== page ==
Mem

Yashar

straight • upright • righteous

newsletter of  The Mussar Institute

   

January 2013

Responsibility


A MUSSAR GEM

“An unceasing inner gaze toward one’s responsibility leads to remembrance, remembrance leads to concern, concern leads to confidence, confidence leads to strength and strength leads to serenity and wholeness, internally and externally, in thought and in deed.”   
–  Rabbi Avraham Elya Kaplan


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World of Mussar: Seattle, WA

Shirah BellI moved up to Seattle from the San Francisco Bay Area five years ago. I had been working with The Mussar Institute since the beginning, facilitating TMI courses, developing programs with Alan, and studying a lot. But I felt frustrated at the small impact I was having on the community, with Mussar study particularly lacking at my shul. I wanted everyone to study Mussar and wasn’t even coming close.

When my husband and I decided to move to Seattle (precipitated by my husband’s receiving an invitation to start a new business), we went up to check out the synagogues, so we could choose a place to live that would be within walking distance of shul. We went to Congregation Beth Shalom for a Shabbat service. I knew no one there. The service was very lovely, much like our beloved shul in Berkeley, Congregation Netivot Shalom. During the announcements, I suddenly heard, “After lunch, the Mussar reading group will meet in the Beit Midrash.” I nearly fell off my chair. A Mussar reading group? In the shul I was going to join? Too good to be true. When I went to the group, who was the first person I met but a student of a TMI course that I had directed. I certainly felt HaShem’s hand in this move.

My kavanah in going to Seattle became bringing Mussar fully into the community. Seattle was very responsive.  I was fortunate to have a small group of people at my shul already on board. They were studying Rabbi Ira Stone’s book A Responsible Life. I offered a TMI course—Season of Mussar—and 12 people signed up. What a joy.

But then something interesting happened. People started taking sides: who was teaching the better Mussar, Alan Morinis or Rabbi Ira Stone? It reminded me of the Jewish joke about the man on the desert island who built two shuls, one he went to and one he wouldn’t set foot in. Seattle was too small to be having opposing Mussar camps. I called up Rabbi Stone and Alan and told them of my concern and asked them to think with me. They both graciously offered to come to Seattle and have a small teaching session where we would discuss their approaches and give people an opportunity to join together. So many people got excited about this idea that in the end we had a panel of five teachers, including orthodox and conservative denominations, and 130 participants from all denominations as well as unaffiliated. All in the same room, all committed to refining their souls. The theme was Mussar as a bridge, which it surely was and continues to be.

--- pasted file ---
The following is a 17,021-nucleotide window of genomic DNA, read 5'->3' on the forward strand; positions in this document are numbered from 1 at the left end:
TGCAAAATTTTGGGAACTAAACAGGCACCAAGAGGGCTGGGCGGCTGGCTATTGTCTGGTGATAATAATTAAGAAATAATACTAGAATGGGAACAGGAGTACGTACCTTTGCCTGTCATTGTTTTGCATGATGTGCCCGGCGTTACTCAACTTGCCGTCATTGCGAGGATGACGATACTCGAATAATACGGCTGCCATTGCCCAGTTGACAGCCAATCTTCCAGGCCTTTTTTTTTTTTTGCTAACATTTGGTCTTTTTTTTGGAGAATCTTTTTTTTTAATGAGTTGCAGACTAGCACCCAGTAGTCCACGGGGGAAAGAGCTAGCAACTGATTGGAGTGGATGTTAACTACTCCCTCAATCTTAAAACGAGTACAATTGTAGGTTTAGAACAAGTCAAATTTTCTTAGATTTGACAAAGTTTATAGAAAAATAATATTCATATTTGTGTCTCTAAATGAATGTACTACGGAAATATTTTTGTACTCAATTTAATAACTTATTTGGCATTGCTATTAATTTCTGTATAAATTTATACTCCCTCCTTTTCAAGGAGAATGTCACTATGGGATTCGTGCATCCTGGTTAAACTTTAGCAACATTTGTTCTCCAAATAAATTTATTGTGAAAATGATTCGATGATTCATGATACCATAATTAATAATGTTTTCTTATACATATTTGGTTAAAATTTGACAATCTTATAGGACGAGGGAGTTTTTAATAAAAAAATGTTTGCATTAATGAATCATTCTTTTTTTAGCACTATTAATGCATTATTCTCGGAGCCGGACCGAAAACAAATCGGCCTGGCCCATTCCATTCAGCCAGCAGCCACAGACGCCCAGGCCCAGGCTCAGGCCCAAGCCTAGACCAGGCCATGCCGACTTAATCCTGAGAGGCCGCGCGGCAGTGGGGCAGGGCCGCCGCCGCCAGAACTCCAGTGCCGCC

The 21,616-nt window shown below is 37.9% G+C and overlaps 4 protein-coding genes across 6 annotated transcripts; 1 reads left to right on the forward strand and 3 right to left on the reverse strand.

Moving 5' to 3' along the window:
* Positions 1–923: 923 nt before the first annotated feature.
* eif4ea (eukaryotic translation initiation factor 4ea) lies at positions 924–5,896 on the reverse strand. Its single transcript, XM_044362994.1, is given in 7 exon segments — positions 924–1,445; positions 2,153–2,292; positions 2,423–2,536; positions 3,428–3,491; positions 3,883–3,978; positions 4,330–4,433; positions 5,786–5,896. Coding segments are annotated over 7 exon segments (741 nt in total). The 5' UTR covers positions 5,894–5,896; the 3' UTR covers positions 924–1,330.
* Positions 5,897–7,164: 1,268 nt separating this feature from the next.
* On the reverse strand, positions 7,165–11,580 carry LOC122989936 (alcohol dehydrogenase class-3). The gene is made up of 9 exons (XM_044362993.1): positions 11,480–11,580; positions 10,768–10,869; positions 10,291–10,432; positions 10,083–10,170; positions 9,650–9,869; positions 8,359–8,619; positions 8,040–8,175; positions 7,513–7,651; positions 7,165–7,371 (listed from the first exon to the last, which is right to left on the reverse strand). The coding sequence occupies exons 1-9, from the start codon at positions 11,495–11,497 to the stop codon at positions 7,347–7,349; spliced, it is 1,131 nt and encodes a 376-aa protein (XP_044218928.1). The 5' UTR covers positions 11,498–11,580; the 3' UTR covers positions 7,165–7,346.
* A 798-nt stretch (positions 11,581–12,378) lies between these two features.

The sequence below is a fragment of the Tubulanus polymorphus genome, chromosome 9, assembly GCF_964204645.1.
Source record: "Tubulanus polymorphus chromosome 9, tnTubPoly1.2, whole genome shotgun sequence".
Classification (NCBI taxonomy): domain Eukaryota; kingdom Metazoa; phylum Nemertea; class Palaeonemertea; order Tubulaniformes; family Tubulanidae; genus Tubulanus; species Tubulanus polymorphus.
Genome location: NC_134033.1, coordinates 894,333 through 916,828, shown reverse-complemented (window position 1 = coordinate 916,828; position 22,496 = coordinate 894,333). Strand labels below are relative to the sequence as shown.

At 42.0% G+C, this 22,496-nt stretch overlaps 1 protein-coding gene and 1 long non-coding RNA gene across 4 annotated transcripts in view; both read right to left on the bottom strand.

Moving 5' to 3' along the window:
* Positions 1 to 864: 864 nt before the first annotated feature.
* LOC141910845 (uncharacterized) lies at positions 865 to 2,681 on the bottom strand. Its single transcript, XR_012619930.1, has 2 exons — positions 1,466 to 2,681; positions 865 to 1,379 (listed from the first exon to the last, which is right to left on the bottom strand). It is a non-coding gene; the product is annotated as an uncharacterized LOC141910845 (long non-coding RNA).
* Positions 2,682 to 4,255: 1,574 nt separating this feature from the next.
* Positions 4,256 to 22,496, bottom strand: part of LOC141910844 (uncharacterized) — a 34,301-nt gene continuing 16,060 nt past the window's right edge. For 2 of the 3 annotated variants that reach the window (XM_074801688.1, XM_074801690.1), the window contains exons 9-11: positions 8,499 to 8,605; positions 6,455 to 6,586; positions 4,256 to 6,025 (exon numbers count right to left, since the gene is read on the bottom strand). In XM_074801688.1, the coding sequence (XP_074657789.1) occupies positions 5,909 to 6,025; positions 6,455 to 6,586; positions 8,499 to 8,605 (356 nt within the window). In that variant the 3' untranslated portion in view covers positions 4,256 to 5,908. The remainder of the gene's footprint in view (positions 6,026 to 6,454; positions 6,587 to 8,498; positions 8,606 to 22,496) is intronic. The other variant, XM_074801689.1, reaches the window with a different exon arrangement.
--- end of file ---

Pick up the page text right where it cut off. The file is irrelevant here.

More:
Since that time there have been three large gatherings (kallot) and many courses at almost all the local synagogues as well as in people’s homes. At my synagogue a group meets monthly after Shabbat lunch to discuss one middah from Everyday Holiness and explore related mitzvot. It is heartwarming to be with people on their spiritual journey.

 


Newsletter Home
Through a Mussar Lens: The Masters Teach Us Responsibility Through Their Actions – by Alan Morinis
Welcome – by Jason Winston
World of Mussar: Seattle, WA – by Shirah Bell
My Mussar Journey – by
The Practice Corner

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